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VANCOUVER, British Columbia – If gold medals were handed out for winning mind games, Evgeni Plushenko would already be headed to the Vancouver airport, ready to jump on a flight to Russia with another Olympic title stashed safely in his baggage.
After surging into the lead after the short program in the men's figure-skating competition, Plushenko proceeded to turn up the heat on American rival Evan Lysacek with a series of barbed comments that will further fuel a heated showdown set for Thursday night.
Plushenko gleefully poked fun at Lysacek's refusal to incorporate the quad jump – figure skating's toughest and most exciting maneuver – into his program. Lysacek suffered a stress fracture in his foot attempting the move last year and will not try it in his long program.
"I believe the future of figure skating lies in the quad jumps," said Plushenko, with the hint of a sneer dancing across his face. "We can discuss a lot whether it is good or not or whether it is good to focus on other things, but by doing so we are going backward in time."
It's not as if any Olympic battle between the U.S. and Russia needs any extra electricity, but Plushenko appeared determined to pick open some psychological wounds on Lysacek before the figure-skating version of a Cold War recommences on the ice at the Pacific Coliseum.
Their news conference shaped up as a verbal boxing match, which quickly turned into a one-sided smackdown reminiscent of Ivan Drago vs. Rocky Balboa in "Rocky IV" – without the fighting back.
Lysacek's night had gone perfectly to that point. Skating in the final group, he produced one of the finest performances of his career, arguably even better than the one that won him gold at the 2009 world championships.
His 90.30 score puts him in second place at the midway point, just behind the indomitable Plushenko's 90.85 and well in contention to score the first American men's gold since Brian Boitano in Calgary in 1988.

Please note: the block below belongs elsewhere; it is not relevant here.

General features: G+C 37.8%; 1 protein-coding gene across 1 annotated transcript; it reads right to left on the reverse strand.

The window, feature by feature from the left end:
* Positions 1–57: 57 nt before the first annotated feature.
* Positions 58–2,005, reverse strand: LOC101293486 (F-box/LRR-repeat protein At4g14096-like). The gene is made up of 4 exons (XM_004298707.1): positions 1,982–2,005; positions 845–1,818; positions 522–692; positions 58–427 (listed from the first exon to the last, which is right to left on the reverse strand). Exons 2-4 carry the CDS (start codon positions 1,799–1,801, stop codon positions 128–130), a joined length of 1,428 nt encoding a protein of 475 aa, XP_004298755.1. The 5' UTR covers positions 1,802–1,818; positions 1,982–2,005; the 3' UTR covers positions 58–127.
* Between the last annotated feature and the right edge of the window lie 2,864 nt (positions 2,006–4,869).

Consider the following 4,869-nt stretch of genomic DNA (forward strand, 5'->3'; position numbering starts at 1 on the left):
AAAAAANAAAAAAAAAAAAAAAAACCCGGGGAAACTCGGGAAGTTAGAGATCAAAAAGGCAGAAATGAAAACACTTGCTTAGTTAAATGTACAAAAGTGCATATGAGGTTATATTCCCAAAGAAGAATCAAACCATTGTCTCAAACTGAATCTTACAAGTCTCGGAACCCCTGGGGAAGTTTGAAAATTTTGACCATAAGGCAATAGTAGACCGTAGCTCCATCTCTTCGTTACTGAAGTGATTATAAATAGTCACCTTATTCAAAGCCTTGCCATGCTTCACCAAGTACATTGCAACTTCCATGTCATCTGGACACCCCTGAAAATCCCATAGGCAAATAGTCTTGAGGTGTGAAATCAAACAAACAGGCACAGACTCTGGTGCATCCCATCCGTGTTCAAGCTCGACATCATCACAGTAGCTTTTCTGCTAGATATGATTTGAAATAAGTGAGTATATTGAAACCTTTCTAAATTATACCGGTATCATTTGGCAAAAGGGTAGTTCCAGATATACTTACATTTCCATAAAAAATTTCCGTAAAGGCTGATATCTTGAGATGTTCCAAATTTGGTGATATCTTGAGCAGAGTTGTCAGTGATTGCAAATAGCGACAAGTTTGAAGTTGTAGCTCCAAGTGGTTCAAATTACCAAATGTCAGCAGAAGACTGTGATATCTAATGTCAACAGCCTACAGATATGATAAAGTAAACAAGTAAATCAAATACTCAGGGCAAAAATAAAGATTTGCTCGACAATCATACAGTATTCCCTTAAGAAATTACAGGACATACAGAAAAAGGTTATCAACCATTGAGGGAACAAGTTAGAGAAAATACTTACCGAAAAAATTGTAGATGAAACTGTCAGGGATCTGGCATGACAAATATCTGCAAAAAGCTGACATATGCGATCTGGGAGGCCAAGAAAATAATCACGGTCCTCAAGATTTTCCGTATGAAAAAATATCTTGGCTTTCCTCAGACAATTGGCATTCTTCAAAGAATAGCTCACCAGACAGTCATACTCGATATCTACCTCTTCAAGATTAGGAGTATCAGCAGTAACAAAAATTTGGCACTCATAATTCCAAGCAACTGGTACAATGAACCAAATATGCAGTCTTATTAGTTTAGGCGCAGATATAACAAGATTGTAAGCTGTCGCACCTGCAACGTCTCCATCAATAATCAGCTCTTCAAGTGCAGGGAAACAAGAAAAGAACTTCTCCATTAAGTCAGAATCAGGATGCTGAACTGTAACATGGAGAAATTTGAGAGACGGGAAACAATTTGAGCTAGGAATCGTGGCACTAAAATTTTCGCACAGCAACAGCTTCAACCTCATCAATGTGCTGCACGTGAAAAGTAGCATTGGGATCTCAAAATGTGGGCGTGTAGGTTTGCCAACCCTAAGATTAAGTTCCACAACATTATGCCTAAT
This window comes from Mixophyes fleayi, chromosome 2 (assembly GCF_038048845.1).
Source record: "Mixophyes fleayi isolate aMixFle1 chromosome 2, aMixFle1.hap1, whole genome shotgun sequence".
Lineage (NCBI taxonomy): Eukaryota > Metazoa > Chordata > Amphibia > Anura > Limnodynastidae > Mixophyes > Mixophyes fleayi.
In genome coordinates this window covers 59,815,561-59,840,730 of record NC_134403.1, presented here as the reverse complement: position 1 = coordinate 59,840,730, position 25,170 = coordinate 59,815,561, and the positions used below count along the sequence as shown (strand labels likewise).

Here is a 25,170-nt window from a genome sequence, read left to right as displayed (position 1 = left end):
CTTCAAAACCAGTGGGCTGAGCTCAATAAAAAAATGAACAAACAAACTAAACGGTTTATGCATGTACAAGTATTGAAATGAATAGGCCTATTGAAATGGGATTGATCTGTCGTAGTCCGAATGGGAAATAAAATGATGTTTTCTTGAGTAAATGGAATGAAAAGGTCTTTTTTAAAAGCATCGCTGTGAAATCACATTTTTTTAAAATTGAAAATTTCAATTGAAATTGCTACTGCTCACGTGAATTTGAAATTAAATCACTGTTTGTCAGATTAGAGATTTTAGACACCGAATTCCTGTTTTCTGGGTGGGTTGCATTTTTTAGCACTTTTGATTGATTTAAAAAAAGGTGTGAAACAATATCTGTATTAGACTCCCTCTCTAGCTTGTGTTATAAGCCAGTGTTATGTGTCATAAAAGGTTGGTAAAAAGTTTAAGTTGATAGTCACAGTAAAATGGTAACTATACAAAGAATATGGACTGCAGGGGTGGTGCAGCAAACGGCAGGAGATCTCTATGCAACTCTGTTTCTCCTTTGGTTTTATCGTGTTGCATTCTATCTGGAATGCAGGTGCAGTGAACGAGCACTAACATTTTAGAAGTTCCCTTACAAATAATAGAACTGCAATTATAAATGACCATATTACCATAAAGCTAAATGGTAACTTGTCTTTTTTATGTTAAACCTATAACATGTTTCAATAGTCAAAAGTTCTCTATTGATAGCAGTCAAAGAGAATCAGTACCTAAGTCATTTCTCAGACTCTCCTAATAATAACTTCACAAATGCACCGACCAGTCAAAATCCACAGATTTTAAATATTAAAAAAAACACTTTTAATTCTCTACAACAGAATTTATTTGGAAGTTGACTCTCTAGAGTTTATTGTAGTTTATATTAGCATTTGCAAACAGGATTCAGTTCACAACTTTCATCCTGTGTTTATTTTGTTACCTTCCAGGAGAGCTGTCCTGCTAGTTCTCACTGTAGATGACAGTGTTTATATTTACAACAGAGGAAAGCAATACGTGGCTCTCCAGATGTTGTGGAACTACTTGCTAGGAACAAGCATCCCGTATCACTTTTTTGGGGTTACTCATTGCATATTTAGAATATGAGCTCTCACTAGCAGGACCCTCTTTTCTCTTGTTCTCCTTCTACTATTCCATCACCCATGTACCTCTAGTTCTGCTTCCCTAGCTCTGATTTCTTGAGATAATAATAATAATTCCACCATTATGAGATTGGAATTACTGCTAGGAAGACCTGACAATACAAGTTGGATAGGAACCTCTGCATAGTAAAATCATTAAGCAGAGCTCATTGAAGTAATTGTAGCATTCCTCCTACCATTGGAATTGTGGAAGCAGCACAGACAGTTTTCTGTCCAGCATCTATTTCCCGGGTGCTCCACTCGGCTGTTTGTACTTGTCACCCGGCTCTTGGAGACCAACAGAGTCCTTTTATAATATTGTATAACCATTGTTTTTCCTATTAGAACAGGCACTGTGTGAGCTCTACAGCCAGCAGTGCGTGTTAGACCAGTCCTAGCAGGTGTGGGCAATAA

However, it remains to be seen whether his low-risk policy of ditching the quad, a move he has performed successfully in the past, will come back to haunt him.
"For me, I have spent a lot of time working on every aspect of my routine," said Lysacek. "If you ask a speedskater if one stroke is more important than another, they wouldn't say that it was. It is easy to take the simpler moves for granted, but I am not going to do that and I will maximize the points and importance of them."
By now, though, Plushenko was starting to warm to his theme and began to play to his audience like a musical conductor. The Russian was quick to pour scorn on Lysacek's explanation, laughing and joking with reporters and scoring an undeniable psychological lift before eventually giggling to himself as he exited stage right.
"Of course we need transition and spins and steps, harder and harder," he said. "But I don't know, I was making triples in 1994. I know in speedskating they have timing [world records], it gets better. Biathlon, they have new timing. I think we stopped. Some people are going to say it is wrong. But that's my point."
American Johnny Weir will provide another dose of shock value with his outrageous and extravagant performance in the long program, but he sits in sixth place and seems well out of contention.
Lysacek, though, has a real chance, at least statistically speaking. However, he looked like a lost little boy once Plushenko got his claws out. The Los Angeles-based 25-year-old needs a confidence pick-me-up before Thursday.
Often too much is made of mind games and psychology, but Plushenko enjoys such a standing in the sport that his personality has the ability to overwhelm and crush prospective challengers.
Unless Lysacek steels himself like never before and comes up with the display of a lifetime on Thursday night, he could find himself swatted aside like so many hopefuls before him.